• Atmospheric CO2 /Parts per Million /Annual Averages /Data Source: noaa.gov

  • 1980338.91ppm

  • 1981340.11ppm

  • 1982340.86ppm

  • 1983342.53ppm

  • 1984344.07ppm

  • 1985345.54ppm

  • 1986346.97ppm

  • 1987348.68ppm

  • 1988351.16ppm

  • 1989352.78ppm

  • 1990354.05ppm

  • 1991355.39ppm

  • 1992356.1ppm

  • 1993356.83ppm

  • 1994358.33ppm

  • 1995360.18ppm

  • 1996361.93ppm

  • 1997363.04ppm

  • 1998365.7ppm

  • 1999367.8ppm

  • 2000368.97ppm

  • 2001370.57ppm

  • 2002372.59ppm

  • 2003375.14ppm

  • 2004376.96ppm

  • 2005378.97ppm

  • 2006381.13ppm

  • 2007382.9ppm

  • 2008385.01ppm

  • 2009386.5ppm

  • 2010388.76ppm

  • 2011390.63ppm

  • 2012392.65ppm

  • 2013395.39ppm

  • 2014397.34ppm

  • 2015399.65ppm

  • 2016403.09ppm

  • 2017405.22ppm

  • 2018407.62ppm

  • 2019410.07ppm

  • 2020412.44ppm

  • 2021414.72ppm

  • 2022418.56ppm

  • 2023421.08ppm

News & Views

Swedish pension giant in the firing line over Saudi Aramco holding

Swedish pension fund AP7, which manages around $87.6bn in assets, has come under criticism from environmental campaigners over its investments in Saudi Aramco

The Swedish pension fund, which holds most of its assets in equities, has a position of SEK500m ($48m) in the Saudi oil giant.

Saudi Aramco is on the CA100+ focus list and has been flagged by the investor coalition as not having credible 2050 carbon reduction targets nor short-term targets. Its decarbonisation strategy and asset allocation has also come under fire.

The oil firm, which is largely state owned, made the headlines at the end of last year over its plans to expand oil production capacity to 13m barrels a day from 12m barrels a day over the next three years, despite a COP28 commitment to ‘transition away’ from fossil fuels. It is also launching new shale gas projects.

When approached by Net Zero Investor, AP7's chief ESG officer Johan Florén, explained that AP7's position is an existing commitment which the fund has held since Saudi Aramco was listed four years ago. “We have held holdings in line with its weight in our index, the MSCI ACWI. We buy all companies in ACWI, except for the companies we blacklist,” Florén said.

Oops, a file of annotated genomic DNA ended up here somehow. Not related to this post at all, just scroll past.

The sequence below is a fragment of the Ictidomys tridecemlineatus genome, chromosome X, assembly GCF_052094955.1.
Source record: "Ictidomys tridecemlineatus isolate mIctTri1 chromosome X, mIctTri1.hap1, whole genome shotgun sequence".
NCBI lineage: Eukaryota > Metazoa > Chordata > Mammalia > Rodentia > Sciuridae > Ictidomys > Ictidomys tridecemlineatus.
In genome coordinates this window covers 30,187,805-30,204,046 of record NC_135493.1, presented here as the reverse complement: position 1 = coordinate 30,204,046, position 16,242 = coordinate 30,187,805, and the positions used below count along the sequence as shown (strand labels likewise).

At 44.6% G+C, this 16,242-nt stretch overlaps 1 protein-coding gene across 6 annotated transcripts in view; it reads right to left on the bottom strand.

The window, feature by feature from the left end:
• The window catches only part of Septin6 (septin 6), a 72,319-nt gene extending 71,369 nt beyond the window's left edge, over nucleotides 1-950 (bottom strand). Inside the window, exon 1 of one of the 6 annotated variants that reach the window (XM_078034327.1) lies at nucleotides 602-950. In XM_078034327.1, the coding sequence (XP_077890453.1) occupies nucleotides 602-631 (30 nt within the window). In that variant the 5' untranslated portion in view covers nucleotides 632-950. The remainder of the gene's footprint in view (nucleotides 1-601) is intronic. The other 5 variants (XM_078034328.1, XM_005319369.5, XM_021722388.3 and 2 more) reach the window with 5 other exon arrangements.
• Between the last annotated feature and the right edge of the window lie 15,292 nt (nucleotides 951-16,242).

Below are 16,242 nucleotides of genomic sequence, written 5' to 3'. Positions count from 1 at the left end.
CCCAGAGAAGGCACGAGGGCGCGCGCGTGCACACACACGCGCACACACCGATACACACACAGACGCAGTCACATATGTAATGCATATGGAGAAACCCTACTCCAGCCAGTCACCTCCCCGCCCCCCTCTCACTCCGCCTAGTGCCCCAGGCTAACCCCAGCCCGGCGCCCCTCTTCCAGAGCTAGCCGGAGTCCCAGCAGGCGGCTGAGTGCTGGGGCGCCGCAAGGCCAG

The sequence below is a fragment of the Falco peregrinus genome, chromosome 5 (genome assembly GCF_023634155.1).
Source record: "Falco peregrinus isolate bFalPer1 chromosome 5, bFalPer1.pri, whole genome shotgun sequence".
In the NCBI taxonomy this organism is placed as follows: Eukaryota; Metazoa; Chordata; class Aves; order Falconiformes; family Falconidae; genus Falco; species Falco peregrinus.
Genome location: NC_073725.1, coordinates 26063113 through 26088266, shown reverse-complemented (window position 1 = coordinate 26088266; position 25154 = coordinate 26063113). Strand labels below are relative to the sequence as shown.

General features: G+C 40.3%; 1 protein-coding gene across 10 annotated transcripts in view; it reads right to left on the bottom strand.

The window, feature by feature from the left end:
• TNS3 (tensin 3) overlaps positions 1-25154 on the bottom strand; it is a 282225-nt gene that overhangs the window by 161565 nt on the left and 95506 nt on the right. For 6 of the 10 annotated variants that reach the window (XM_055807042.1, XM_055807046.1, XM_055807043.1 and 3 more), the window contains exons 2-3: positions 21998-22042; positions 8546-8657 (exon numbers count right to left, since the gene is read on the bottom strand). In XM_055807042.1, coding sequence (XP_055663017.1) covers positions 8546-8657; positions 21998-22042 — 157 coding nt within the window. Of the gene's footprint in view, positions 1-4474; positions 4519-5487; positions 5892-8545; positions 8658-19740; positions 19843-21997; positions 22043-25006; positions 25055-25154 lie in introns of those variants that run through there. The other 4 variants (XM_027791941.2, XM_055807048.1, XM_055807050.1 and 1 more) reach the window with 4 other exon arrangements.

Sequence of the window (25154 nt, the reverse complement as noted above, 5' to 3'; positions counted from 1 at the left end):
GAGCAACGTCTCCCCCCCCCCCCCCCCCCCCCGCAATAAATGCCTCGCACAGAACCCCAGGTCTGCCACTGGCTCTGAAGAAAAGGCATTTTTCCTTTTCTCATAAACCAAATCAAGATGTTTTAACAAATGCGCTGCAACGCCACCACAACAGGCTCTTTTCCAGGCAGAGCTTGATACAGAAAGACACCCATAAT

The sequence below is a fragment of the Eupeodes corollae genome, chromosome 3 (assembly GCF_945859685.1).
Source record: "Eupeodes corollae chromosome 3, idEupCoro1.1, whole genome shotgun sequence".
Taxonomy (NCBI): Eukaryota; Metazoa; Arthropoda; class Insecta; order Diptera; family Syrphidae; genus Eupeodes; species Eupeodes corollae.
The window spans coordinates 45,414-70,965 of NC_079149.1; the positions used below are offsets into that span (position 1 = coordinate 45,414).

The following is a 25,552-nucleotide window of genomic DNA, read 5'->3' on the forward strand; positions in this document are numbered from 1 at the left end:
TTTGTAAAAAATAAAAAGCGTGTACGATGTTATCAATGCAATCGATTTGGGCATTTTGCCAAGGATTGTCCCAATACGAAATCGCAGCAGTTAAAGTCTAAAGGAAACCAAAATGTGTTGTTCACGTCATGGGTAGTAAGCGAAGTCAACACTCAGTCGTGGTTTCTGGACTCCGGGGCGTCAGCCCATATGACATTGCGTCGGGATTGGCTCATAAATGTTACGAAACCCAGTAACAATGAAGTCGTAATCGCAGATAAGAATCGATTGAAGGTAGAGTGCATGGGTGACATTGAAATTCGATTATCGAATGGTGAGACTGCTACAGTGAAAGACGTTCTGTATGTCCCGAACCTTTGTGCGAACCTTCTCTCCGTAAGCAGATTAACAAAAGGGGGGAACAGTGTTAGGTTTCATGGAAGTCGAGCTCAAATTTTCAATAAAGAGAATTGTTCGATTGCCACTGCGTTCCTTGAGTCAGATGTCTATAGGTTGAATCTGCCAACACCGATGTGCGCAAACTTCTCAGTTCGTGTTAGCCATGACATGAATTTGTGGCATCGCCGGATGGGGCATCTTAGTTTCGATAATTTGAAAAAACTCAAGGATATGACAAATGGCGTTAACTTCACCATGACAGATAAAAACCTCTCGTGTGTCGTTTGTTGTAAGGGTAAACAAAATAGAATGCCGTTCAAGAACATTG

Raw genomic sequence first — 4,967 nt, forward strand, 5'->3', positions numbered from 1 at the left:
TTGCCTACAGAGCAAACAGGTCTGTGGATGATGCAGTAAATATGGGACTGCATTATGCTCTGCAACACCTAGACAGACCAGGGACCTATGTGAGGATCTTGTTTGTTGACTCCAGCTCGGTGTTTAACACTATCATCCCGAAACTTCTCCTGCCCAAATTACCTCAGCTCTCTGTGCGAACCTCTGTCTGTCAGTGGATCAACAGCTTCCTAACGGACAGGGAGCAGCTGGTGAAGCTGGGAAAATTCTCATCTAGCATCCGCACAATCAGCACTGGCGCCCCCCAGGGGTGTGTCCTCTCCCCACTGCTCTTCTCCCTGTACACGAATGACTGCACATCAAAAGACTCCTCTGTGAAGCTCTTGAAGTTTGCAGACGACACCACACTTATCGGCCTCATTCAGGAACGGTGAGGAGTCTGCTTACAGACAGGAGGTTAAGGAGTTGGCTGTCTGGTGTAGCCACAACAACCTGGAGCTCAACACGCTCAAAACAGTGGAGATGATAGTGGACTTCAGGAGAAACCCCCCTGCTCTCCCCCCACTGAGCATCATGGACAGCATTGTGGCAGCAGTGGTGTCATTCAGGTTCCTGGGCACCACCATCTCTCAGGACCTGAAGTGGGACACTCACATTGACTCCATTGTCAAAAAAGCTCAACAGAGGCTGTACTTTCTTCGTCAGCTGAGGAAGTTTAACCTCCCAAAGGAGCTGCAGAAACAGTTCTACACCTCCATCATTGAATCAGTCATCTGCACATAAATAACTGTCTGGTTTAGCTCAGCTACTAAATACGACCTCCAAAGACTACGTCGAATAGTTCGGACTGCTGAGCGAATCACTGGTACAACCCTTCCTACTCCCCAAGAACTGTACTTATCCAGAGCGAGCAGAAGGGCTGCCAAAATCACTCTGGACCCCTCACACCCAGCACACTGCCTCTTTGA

AP7, which is also a CA100+ member does indeed have a significant blacklist which as of December 2023 included a total of 106 companies, including multiple mining giants and coal producers. Anglo-Dutch oil firm Shell is also excluded, though due to its human rights violations in Nigeria, rather than its climate transition strategy.


Saudi Aramco is a clear example of a company with a large owner controlling the company that is challenging for active owners. In our view, however, this does not automatically make them hopeless cases.

Johan Florén, AP7

Ulf Erlandsson, CEO and founder of the Anthropocene Fixed Income Institute, argued that not divesting from Saudi Aramco represented a double standard: “We find the divestment list of AP7, when juxtaposed with their purchase of Aramco, quite confusing. Shell is excluded on environmental concerns - is Aramco a better climate aligned company than Shell? Walmart is excluded on labour rights concern - is Aramco better for unions compared to Walmart? BAE is excluded on weapons concerns - isn't BAE's supply of arms to Ukraine a better alignment for Swedish investors than Aramco's and KSA's alignment with Vladimir Putin?,” he questioned.

12/03/24, London | Asset owner knowledge sharing & due diligence

The debate around AP7's investment in Saudi Aramco takes place weeks after Norwegian investor KLP announced its divestment from the oil firm alongside a number of other firms in the Gulf over concerns about their energy transition strategy and human rights track record.

Florén said that he remains open to considering blacklisting Saudi Aramco: “If we could verify that the company violates our blacklisting criteria, for example in terms of human rights, environment or corruption, the company would be blacklisted. For the rest of our portfolio, we try to be active owners. Our fundamental belief is that companies all over the world need to change and that our most important contribution is as active owners,” he emphasised.

A key challenge on active ownership could be the fact that Saudi Aramco remains majority state owned, which severely limits the ability of investors such as AP7 to exercise influence.

“Saudi Aramco is a clear example of a company with a large owner controlling the company that is challenging for active owners. In our view, however, this does not automatically make them hopeless cases. For example, Saudi Aramco has gone from 'checking' 7 criteria four years ago to checking 11 out of 19 criteria in the Transition Pathway scoring system. So the picture is ambiguous and we haven't ruled out the company yet. Yet we have continuously raised the bar for many years, so they may still be blacklisted in the coming years,” he said.

Also read:

Pension giant KLP drops Aramco and other gulf assets

AP7's Johan Floren: placing biodiversity in the active consciousness of investors

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